I worked fairly quickly and probably at a higher flame setting than most roux makers would recommend. I did however keep my spoon in the pot, stirring and scraping constantly to avoid scorching. Oil droplets frequently splattered on my shirt and arms as I stirred.

Due to camera, screen, and print differences, I’m not sure how close to “SW 6097 Sturdy Brown” I got. You be the judge.

Roux in a glass measuring cup.

One area where I’m veering off-recipe is the fact that I’m making the roux separately, then adding it to the gumbo later. Most of the recipes I encountered had you preparing the roux in the stock pot, then cooking your Holy Trinity vegetables in the roux before adding water or stock. Since my stock pot was already being put to work, I decided to just make the roux separately and add it later.

Speaking of the stock pot, I was now ready to filter the stock and bring everything in for the finish. I turned off the heat, then removed all of the crawfish bodies and stock vegetables using a slotted spoon.

Left: crawfish bodies and stock veggies in a bowl. Right: my precious stock.

Now for the fun part: filtering all of the stock to get rid of any gritty nastiness and other foreign bodies. Frequently, recipes like this will recommend getting some cheesecloth to do the job. While that probably would have worked best, I didn’t have any cheesecloth. Instead, I wanted to see if an unconventional idea would work out.

I recently received a Chemex coffee maker as a gift, which comes with some very thick paper filters. My idea was to use one of the filters in a mesh sieve and then filter into another container.

A Chemex filter in a metal sieve in a plastic container.

In went a bit of stock.

Stock in a Chemex filter.

This was a slow, slow process. Chemex filters are designed to hold a lot of coffee grounds and near-boiling water, then drip your coffee in a fine stream. This was taking upwards of 10-15 minutes and it was getting closer to dinnertime, so I decided to shortcut the process a bit. I started fishing out some of the floating debris, then pouring the rest over the side being careful not to get any junk in the container.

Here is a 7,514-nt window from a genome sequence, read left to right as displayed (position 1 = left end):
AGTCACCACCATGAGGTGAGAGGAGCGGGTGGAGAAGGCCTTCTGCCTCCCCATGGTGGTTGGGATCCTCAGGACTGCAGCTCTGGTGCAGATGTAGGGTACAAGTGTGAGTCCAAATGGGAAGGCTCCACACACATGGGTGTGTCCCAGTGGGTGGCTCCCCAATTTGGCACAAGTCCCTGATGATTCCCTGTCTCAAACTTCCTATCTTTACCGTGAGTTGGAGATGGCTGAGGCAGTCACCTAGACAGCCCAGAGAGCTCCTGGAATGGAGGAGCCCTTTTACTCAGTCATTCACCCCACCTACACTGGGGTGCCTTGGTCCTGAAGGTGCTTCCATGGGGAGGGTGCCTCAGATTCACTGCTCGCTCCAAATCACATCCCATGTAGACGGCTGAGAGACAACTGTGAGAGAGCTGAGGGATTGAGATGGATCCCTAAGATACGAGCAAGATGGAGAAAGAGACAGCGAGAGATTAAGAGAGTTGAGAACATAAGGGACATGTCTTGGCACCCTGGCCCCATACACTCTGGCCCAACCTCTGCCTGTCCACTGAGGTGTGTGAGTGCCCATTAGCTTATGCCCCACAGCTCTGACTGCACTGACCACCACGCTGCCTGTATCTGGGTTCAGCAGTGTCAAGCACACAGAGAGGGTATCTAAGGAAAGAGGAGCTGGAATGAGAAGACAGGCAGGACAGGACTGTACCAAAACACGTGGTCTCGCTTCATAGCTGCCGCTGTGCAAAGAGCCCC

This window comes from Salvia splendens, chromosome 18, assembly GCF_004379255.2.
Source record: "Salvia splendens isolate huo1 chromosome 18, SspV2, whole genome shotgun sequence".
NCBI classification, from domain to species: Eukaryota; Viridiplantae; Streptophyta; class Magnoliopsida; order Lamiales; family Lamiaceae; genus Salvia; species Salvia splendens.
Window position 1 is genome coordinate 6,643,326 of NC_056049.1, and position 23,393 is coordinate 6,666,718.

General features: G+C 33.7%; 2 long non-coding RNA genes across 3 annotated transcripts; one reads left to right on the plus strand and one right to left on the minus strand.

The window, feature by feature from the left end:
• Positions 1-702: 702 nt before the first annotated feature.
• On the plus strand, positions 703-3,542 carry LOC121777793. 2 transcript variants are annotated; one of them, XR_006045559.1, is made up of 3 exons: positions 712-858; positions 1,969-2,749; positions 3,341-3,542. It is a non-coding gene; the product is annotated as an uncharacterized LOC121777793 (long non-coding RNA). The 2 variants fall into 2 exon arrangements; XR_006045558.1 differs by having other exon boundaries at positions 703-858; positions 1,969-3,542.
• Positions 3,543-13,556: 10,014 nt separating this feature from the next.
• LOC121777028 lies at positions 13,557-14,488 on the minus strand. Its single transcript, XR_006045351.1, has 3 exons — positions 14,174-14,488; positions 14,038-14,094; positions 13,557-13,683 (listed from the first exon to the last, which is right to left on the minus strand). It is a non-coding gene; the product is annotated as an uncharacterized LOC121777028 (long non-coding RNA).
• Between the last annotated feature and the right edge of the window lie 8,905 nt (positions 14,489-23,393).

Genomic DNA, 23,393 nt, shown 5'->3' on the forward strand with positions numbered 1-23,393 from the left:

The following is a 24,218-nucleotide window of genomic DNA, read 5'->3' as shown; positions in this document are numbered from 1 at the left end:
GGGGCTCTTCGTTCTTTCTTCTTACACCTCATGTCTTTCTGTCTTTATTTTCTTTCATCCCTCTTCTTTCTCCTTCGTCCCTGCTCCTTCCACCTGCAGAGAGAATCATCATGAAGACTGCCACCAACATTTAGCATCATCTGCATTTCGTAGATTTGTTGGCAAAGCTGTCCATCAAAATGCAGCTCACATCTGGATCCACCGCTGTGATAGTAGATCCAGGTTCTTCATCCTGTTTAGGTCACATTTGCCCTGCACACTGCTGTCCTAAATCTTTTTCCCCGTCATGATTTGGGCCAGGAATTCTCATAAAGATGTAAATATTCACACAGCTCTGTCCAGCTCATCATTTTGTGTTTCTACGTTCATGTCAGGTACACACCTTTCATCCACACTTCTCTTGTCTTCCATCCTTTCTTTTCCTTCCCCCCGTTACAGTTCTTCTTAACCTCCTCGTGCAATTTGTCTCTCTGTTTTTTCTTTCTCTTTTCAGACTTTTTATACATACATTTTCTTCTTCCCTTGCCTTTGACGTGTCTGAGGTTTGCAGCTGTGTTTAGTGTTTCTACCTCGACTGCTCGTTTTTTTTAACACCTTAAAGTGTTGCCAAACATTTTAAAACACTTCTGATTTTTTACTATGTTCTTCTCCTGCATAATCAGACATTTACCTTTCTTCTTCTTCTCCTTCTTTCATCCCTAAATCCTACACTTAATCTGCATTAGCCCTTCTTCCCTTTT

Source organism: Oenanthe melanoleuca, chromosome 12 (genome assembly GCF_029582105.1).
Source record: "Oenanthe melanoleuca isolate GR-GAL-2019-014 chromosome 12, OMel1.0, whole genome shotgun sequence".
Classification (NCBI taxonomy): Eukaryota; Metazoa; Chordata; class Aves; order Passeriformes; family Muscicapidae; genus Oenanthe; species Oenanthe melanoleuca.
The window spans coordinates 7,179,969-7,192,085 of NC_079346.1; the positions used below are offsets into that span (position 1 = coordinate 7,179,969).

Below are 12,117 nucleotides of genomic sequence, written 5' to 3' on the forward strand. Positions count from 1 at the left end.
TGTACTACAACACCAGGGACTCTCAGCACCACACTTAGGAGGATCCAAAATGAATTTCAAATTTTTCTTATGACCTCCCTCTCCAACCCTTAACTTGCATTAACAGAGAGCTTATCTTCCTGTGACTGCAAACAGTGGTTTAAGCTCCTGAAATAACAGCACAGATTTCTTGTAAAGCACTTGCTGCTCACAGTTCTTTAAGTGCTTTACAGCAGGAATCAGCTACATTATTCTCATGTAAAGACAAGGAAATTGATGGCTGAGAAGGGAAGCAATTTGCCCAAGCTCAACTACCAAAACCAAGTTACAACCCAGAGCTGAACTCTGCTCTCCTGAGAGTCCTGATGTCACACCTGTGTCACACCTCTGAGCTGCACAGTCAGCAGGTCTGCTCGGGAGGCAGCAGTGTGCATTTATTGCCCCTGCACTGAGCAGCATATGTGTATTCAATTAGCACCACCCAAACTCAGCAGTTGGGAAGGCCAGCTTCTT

Stock in a Chemex filter.

At the end of the process, my filter definitely looked used, but probably just as soon trapped flavors as much as it filtered undesirable things out.

A Chemex filter dirtied from stock.

If I were to try this method again, I would probably forgo the thick Chemex filter. Instead, I’d grab one or two thinner coffee filters and then do a similar process.

(On the other hand, I could just buy cheesecloth. Oh well.)

With my stock mostly filtered, I’m now ready to put everything together and eat some gumbo. After cleaning the stock pot, I put in some of the roux and cooked some of the vegetables with it. I also put in the stock.

Pot with stock, roux, and veggies.

I then put in the rest of the vegetables. Some of the gumbo recipes I encountered suggested putting in diced tomatoes. I didn’t have any diced tomatoes, but I did have a small can of tomato paste. I debated about throwing the whole can in, but it seemed like that might be overkill. I so I put in about half of the can with the rest of the vegetables. This made the stock a little redder than I was anticipating. I got nervous.

Pot with vegetables and a somewhat red stock.

Fortunately, I had some more roux, so I put in the rest of that to stand up to some of the tomato flavor. The redness died down as the tomato paste got incorporated and I breathed a sigh of relief. I skimmed off some of the fat and froth as it boiled to the top.

You don't wanna eat this.

After simmering the gumbo and giving the flavors a chance to meld, I then added my meat, corn, parsley, and green onion. I left the gumbo on the heat just long enough to heat everything through.

Leftover Crawfish Gumbo, ready to eat.

I then started putting a few servings into pint containers before putting the mushrooms in. After heating the mushrooms through, it was finally ready to eat.

A bowl of gumbo.

While I was able to taste some tomato faintly, it wasn’t distracting. The spices from the crawfish boil came through and the roux did its job.

The gumbo was tasty, but there was one major omission from my dinner bowl: rice. It was hot out and my birthday weekend, so I decided to not bother with rice. I did have a loaf of French bread, so I sliced off some off that, since a dish like this is screaming to be round out with carbs of some sort.

If I didn’t make an authentic gumbo, I at least feel as though I did these leftover crawfish justice. I also now have some ideas of what I can do if I’m ever presented with a bag of leftover crawfish again.

  1. For the record, crawfish omelets are indeed delicious and very much worth trying if you haven’t had them before. 

Blog Logo

Joe LeBlanc


Published

Image

Joe in Austin

Back to Overview